We are now at that time of year when the days are much shorter and temperatures start to dip below zero as we move between Autumn and into Winter. This is no reason to let your camera hibernate over the winter. In fact, it is more of a reason to go outside and record the stunning landscape this country has to offer.
The ‘Golden hour’ as it is called (the first and last hour of sunlight in a day) is more accessible this time of year. The time when the sun is lower in the sky and of breathtaking quality. Sunrise today was at 7:47 and sunset is 15:57. If the weather is good, you do not need to venture out at the unsociable times of the day compared to the summer months.
I personally prefer the light during the Autumn/Winter period compared to Spring/Summer. There is a certain quality to the light not experienced at other times of the year. Early morning mists can bring such atmosphere to your photographs.
Fields covered in an early morning hoar frost brings a totally new dynamic to the landscape.
It is difficult to plan when to venture outside owing to the unpredictability of the weather so it is best to have your camera and kit ready and keep an eye on the weather forecast.
When venturing outdoors this time of year not only do you need to look after your kit but you need to look after yourself.
Tips for you
- Wear warm, dry clothing. It is better to wear a number of layers rather than a single thick jumper. While you are walking around you may not feel that cold but if you start to stand still for any period of time you will get cold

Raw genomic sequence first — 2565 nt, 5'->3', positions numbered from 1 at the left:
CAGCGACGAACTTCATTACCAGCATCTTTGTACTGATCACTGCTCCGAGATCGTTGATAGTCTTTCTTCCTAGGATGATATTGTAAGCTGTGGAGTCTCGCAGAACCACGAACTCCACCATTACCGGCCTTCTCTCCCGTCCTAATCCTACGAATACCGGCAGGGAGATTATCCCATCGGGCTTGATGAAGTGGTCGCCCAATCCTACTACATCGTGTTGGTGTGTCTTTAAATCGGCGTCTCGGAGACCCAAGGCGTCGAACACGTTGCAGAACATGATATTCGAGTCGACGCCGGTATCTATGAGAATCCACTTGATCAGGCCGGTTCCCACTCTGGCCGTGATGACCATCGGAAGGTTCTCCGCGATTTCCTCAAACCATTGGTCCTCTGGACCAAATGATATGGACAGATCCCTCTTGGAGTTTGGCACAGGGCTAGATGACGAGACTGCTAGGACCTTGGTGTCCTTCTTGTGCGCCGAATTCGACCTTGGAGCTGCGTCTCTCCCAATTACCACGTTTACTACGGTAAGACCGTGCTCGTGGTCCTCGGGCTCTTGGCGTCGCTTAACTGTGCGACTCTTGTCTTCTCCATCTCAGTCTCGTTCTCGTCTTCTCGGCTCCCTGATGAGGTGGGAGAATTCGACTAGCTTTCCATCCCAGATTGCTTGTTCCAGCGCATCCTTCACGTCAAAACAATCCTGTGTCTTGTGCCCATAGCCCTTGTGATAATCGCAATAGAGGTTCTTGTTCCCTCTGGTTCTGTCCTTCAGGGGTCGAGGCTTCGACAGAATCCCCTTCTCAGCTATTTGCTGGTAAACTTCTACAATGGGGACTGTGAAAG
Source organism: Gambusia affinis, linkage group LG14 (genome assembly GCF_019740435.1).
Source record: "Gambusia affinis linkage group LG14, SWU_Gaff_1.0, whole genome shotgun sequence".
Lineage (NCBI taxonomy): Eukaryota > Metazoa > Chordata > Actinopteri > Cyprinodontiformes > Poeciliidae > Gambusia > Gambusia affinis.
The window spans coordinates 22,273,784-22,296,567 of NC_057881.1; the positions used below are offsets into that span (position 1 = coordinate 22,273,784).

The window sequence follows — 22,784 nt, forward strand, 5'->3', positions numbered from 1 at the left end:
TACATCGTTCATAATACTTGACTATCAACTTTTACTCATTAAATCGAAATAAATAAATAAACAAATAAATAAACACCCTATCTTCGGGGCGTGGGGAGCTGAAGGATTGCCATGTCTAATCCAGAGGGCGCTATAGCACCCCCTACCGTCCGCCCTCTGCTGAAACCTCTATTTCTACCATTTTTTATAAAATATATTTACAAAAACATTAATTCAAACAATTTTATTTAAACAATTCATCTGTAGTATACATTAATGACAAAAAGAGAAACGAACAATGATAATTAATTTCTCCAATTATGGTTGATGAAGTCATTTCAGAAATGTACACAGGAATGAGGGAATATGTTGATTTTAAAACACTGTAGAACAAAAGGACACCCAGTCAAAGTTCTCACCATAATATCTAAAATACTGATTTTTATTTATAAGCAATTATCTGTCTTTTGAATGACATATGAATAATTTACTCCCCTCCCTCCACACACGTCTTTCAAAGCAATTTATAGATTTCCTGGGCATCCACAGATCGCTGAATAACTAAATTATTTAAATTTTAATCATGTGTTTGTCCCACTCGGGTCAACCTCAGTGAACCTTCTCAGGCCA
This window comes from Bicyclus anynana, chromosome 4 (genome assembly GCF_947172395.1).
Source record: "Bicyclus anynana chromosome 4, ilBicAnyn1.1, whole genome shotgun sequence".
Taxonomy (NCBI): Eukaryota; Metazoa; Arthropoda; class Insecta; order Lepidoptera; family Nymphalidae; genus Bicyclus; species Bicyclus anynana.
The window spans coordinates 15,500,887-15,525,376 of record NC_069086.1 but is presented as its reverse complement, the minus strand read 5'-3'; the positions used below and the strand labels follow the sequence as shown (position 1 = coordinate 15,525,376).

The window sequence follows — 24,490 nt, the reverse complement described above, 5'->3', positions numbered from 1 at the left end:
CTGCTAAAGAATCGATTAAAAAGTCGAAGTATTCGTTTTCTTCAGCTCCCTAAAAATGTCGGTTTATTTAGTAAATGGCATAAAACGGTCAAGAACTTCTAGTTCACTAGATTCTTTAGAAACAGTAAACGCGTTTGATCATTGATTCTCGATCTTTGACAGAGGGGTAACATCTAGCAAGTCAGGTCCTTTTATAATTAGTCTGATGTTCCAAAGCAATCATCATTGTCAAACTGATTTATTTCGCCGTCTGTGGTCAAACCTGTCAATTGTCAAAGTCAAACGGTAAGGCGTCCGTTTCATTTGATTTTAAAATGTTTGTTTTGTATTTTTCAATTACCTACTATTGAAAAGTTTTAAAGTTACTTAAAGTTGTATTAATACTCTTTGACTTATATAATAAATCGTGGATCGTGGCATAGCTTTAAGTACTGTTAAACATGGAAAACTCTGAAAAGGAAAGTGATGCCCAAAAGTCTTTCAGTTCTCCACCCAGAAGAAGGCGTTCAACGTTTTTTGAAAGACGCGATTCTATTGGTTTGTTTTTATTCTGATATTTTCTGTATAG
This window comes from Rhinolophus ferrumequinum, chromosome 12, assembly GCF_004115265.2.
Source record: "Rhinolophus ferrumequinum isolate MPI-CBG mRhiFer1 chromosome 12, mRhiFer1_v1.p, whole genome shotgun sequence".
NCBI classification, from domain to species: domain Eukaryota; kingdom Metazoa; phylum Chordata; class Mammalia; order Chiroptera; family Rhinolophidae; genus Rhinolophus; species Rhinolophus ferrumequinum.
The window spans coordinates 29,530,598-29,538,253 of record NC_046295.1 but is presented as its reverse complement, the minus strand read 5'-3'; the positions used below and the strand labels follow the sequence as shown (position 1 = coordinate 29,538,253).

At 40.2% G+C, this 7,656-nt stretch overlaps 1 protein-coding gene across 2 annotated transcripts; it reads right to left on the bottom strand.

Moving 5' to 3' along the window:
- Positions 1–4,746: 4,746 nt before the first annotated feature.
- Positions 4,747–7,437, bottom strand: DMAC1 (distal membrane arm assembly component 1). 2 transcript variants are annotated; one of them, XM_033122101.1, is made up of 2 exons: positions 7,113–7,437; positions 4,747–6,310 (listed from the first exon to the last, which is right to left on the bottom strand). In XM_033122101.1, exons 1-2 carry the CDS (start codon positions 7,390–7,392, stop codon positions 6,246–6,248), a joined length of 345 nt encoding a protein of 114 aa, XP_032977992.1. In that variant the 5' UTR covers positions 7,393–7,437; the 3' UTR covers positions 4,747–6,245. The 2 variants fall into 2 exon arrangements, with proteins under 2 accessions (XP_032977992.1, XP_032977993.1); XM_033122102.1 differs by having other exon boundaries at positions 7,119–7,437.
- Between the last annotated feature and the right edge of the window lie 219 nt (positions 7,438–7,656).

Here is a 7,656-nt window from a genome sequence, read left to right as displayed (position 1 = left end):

- Wear sturdy footwear.
- Carry waterproofs just in case the weather turns.
- Take food and drink (preferably hot).
- Wear gloves (some gloves will still allow you to access the controls on your camera).
- Wear a hat – most of our body’s heat is lost through the head.
- Never venture out on to a frozen pond or any frozen water. It may look solid, but you can never tell – even if you see others standing on it.
- Let someone know where you are going and when you intend to come back.
Tips for your camera
- Keep your camera in a suitable bag while not in use.
- Keep spare batteries close to your body. A cold battery will not hold its charge as long as a warmer one.
- Try to avoid changing lenses too frequently.
- Avoid moving between hot and cold temperature zones as your lens will mist up. You need to allow time for acclimatisation.
- When you return indoors allow your camera to return to room temperature before storing away in its bag.
Follow these simple tips and create some stunning photographs, but most of all marvel at how the winter can change the look and feel of the landscape and enjoy yourself.
When you are back indoors warming up you will realise how a hot drink never tasted so good.